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‘Mon Pere et Moi’ (My Father and I), right, by Charles Hossein Zenderoudi, on display at the Museum  of Modern Art in New York
‘Mon Pere et Moi’ (My Father and I), right, by Charles Hossein Zenderoudi, on display at the Museum  of Modern Art in New York

NY’s MoMA Protests Trump Travel Ban, Rehangs Iranian Works

The museum has rehung part of its permanent collection with works by artists from some of the seven countries whose citizens are blocked from entering the United States

NY’s MoMA Protests Trump Travel Ban, Rehangs Iranian Works

The Museum of Modern Art (MoMA) in New York has protested President Donald Trump’s travel ban on seven Muslim-majority nations, including Iran, by rehanging works of artists from those nations.
In one of the strongest protests yet by a major cultural institution against Trump’s executive order on immigration, the museum has rehung part of its permanent collection with works by artists from some of the seven countries whose citizens are blocked from entering the United States, the New York Times reported on February 3. 
Seven works by artists such as the Los Angeles-based Iranian video artist Tala Madani, 36, Sudanese painter Ibrahim el-Salahi, 86, the Iraqi-born architect Zaha Hadid (1950-2016) were installed Thursday night in MoMA’s fifth-floor galleries, replacing seven works by Picasso, Matisse and Picabia, among other western artists. 
Alongside each work is a wall text that plainly states the museum’s intentions: “This work is by an artist from a nation whose citizens are being denied entry into the United States, according to a presidential executive order issued on Jan. 27, 2017. This is one of several such artworks from the museum’s collection installed throughout the fifth-floor galleries to affirm the ideals of welcome and freedom as vital to this museum as they are to the United States.”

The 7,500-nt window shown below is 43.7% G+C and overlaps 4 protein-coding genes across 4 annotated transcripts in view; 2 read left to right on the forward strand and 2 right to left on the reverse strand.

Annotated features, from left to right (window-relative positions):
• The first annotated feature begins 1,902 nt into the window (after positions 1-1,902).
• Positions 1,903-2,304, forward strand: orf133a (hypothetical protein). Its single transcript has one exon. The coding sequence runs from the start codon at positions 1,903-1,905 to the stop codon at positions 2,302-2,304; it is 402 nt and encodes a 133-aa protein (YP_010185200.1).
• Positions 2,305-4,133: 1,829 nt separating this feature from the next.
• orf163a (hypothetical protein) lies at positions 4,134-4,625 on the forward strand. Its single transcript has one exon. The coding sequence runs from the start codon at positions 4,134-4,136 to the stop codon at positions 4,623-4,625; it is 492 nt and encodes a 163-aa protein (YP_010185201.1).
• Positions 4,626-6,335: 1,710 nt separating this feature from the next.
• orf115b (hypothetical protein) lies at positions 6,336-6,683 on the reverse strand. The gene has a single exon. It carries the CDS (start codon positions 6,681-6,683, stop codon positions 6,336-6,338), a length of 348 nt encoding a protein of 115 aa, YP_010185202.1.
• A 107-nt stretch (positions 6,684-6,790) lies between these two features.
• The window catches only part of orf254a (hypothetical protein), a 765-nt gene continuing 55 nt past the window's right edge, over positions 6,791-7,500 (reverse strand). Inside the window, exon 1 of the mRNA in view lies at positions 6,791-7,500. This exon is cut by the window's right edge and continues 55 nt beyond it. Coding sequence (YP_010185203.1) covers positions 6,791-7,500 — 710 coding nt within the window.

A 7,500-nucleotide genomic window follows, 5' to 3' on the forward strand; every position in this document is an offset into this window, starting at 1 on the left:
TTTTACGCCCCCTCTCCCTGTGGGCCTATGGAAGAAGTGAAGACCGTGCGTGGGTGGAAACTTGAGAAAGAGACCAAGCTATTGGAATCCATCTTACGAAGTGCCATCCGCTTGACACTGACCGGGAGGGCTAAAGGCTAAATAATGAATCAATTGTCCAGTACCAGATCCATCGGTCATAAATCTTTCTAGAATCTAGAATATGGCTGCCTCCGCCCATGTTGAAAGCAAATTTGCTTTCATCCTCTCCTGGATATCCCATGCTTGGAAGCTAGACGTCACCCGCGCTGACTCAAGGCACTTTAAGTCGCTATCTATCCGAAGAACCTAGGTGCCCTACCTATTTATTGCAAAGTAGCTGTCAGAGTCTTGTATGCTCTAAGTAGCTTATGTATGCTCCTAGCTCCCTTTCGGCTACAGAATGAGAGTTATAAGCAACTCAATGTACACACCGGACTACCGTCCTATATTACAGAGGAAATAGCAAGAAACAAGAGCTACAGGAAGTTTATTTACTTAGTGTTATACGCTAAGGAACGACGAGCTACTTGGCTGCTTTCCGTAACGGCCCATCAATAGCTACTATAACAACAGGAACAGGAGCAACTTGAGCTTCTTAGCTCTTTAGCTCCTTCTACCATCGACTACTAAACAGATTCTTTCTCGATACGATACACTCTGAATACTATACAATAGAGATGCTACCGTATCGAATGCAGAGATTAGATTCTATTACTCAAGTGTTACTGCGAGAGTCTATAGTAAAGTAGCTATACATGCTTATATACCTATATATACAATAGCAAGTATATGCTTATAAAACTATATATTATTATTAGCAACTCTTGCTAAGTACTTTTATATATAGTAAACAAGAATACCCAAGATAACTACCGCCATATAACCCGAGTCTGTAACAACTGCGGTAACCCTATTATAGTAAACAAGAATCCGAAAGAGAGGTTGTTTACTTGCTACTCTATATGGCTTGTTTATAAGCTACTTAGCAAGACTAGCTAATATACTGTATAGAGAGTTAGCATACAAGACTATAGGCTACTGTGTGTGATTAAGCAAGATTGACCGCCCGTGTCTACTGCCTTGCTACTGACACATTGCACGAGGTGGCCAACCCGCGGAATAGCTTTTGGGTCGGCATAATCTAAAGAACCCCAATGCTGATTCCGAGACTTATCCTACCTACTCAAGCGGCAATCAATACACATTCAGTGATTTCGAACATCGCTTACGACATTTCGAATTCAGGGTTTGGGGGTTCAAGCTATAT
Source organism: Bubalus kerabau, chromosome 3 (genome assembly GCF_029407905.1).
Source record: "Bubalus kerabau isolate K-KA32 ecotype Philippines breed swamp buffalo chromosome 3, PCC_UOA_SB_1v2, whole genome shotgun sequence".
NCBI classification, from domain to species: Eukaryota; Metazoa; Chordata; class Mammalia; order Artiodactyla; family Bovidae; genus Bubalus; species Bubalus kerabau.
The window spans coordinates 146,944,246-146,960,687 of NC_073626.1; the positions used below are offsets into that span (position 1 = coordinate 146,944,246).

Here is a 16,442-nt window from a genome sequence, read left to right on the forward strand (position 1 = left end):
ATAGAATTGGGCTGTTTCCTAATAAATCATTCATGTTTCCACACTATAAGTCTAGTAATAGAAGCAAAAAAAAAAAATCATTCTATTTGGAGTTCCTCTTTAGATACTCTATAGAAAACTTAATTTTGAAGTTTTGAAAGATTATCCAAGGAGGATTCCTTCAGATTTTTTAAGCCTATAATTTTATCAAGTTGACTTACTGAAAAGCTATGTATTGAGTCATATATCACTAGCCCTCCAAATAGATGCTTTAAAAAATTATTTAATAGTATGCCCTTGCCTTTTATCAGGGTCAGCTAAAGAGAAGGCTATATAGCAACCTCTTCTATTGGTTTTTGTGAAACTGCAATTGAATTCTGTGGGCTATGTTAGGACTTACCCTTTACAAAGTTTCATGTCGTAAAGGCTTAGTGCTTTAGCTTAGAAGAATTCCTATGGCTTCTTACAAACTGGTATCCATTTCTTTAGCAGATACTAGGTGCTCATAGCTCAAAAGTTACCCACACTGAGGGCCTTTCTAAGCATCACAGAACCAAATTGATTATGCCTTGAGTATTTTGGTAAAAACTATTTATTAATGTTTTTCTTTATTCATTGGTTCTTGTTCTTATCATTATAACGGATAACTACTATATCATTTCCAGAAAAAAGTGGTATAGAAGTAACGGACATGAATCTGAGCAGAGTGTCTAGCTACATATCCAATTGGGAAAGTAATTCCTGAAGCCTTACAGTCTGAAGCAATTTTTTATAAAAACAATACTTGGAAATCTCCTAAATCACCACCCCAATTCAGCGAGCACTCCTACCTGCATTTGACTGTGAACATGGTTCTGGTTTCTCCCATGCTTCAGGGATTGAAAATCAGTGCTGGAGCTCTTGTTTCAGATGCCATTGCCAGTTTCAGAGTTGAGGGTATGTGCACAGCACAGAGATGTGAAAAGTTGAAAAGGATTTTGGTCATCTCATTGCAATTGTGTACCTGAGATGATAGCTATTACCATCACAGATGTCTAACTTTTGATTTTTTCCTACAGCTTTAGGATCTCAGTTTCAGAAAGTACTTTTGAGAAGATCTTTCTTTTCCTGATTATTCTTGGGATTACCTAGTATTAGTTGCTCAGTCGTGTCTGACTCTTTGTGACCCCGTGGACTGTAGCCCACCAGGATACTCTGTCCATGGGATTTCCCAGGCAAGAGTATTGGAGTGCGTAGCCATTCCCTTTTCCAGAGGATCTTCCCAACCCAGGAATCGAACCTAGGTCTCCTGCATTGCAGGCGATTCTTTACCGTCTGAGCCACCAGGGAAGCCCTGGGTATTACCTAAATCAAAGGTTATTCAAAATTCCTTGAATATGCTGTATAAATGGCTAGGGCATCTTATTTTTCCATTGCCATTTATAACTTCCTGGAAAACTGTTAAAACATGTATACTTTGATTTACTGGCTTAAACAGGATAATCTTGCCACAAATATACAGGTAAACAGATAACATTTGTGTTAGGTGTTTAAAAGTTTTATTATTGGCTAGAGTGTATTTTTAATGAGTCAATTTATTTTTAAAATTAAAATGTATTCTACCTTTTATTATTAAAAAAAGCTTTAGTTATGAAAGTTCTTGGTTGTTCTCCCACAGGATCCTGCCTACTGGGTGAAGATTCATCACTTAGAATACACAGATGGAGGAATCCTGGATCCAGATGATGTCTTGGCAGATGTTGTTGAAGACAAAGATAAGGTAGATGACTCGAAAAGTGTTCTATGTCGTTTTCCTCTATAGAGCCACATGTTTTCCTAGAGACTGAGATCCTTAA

Except for Hadid and el-Salahi, the other artists are all Iranian by birth or heritage. Besides Madani, they are sculptor Parviz Tanavoli, 79,  artist Charles Hossein Zenderoudi, 80 ; photographer Shirana Shahbazi, 43, and painter Marcos Grigorian (1925-2007). 
In addition, a large sculpture of aluminum and steel by Siah Armajani, 78, an Iranian-American artist, was placed in the glass-walled lobby courtyard overlooking the garden.
“The fifth-floor additions rupture the museum’s traditional narrative of western modernism before 1945. Only very rarely has MoMA interrupted its succession of art from Post-Impressionism to Cubism, Dadaism, and after with works of postwar and contemporary art. Further additions are planned for the weeks ahead,” the newspaper said.
The Museum of Modern Art has also scheduled four screenings later this month of films by directors subject to the travel ban. They include ‘Al-Yazerli’ (1974), an experimental feature by the Iraqi-born German director Kais al-Zubaidi, 72, and ‘Stars in Broad Daylight’ (1988), by Oussama Mohammad, 62, a Syrian filmmaker exiled in Paris.

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